January 9, 2014, 9:46 AM

An atypical but strong holiday season

With six fewer days between Thanksgiving and Christmas than last year, e-retailers had to adjust their marketing strategies to drive online sales. Many found formulas that worked, however, as online sales over the holidays rose 12% compared to 2012, despite the shorter selling season.

Zak Stambor

Managing Editor

Lead Photo

Streetwear retailer Karmaloop had to hustle this holiday season, says CEO Greg Selkoe.

“Every department from styling to photo to merchandising to marketing worked around the clock to make sure we were hitting our goals,” he says. The extra effort was needed because there were only 25 days between the peak holiday season—from the day after Thanksgiving, also known as Black Friday, and Christmas—compared to 31 days in 2012.

With the shorter season many retailers like Karmaloop offered deep discounts to drive shoppers to click and buy. Karmaloop, for example, offered multi-tier discounts that increased the percentage off shoppers received as their order values increased. The retailer, No. 118 in the Internet Retailer Top 500 Guide, offered shoppers discounts like 40% off and free overnight shipping three days before Christmas for orders of $150 or more and 30% off and free overnight shipping for smaller orders.

Those types of deals helped boost U.S. e-commerce sales 12% year over year in November and December, according to the Custora Pulse Index, which tracks online sales for 100 U.S. e-retailers. That compares to 2.7% growth for bricks-and-mortar retailers in November and December, according to ShopperTrak, which monitors traffic and sales at major malls and retail chains.

Bricks-and-mortar stores were hurt by foot traffic dropping 14.6% compared to the same two months last year thanks, in part, to severe weather conditions in many parts of the country during the first two weekends in December, ShopperTrak says. However, ShopperTrak also took note of the shift to online shopping, saying “foot traffic will continue to slow due to changing consumer patterns—with more shoppers purchasing online or researching products online before heading to stores.”

Meanwhile, many online shoppers were looking for bargains. 74% of shoppers used promotions such as free shipping and coupons when making holiday purchases, according to a survey conducted by e-commerce consultancy The E-tailing Group Inc. and personalization firm Baynote Inc.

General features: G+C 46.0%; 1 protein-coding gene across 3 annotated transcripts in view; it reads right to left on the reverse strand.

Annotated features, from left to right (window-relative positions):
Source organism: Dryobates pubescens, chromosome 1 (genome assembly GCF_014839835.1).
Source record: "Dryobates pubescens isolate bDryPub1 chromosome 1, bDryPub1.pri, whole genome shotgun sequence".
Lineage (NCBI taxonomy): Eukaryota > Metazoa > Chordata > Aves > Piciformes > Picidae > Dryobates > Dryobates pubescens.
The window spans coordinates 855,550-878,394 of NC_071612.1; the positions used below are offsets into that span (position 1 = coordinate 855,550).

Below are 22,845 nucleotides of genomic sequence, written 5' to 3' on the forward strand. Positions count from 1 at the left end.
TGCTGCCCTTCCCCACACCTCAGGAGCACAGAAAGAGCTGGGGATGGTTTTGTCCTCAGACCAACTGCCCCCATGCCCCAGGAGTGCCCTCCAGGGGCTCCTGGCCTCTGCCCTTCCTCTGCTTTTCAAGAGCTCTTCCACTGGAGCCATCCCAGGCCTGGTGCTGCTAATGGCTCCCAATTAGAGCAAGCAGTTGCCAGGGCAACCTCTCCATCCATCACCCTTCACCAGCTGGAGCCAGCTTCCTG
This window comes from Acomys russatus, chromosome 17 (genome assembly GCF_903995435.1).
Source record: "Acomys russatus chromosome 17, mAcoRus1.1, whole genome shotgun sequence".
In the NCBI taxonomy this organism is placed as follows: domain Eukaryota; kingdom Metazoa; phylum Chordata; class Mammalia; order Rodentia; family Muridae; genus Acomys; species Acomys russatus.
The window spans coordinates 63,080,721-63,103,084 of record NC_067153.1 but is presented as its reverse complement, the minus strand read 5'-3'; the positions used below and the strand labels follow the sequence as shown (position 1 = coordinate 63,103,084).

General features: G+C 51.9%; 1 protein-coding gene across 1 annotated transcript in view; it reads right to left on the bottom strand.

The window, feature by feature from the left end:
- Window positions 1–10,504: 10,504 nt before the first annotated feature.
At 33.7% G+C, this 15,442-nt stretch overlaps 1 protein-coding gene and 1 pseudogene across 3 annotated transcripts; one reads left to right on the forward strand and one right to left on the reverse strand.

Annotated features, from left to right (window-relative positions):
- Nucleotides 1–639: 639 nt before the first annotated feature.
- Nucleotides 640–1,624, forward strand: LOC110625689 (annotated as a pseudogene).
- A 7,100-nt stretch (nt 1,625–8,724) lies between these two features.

The survey of 1,000 online holiday shoppers found that 60% said free shipping without any conditions or minimum purchase threshold was “extremely important” when making a purchase.

But some retailers bucked that trend. For instance, CanvasPop, which produces and sells via its e-commerce site photos printed onto canvas, this year dropped its offer of free shipping with a purchase of at least $150. Instead, it offered a $14 flat fee.

The change didn’t affect conversions, says Adrian Salamunovic, the retailer’s co-founder. In fact, while the $150 free shipping threshold aimed to drive up the site’s average order value, the retailer found that its average order value rose after eliminating the offer, he says. Salamunovic declined to share the specific amount.

Because of the shorter season the retailer launched its holiday promotions earlier than usual, offering “10 days of deals” before Black Friday. That approach helped propel the retailer to a record quarter, Salamunovic says. He declined to share the percentage growth rate or specific sales figures.

A big trend in the recent holiday season was the growth in purchases made on tablet computers and smartphones. Mobile commerce sales grew 50% in November and December over 2012, Custora says, as roughly one in three purchases was made on a mobile device during the two months, up from about one in five in 2012.

34% of shoppers made a purchase on a retailer’s mobile app, Baynote’s survey finds. And shoppers also used their mobile devices in stores; 62% of shoppers used a smartphone to compare prices while shopping in a store and 61% redeemed a mobile coupon at a store during checkout.

That means retailers have to be armed to serve shoppers who expect good experiences however they’re shopping, says Lauren Freedman, president of The E-tailing Group. “Shopper expectations are at an all-time high,” she says. “This puts incredible pressure on retailers to not only keep pace with rapidly evolving technologies but to ensure these technologies are available in an easy-to-access, simple-to-use format.”

 

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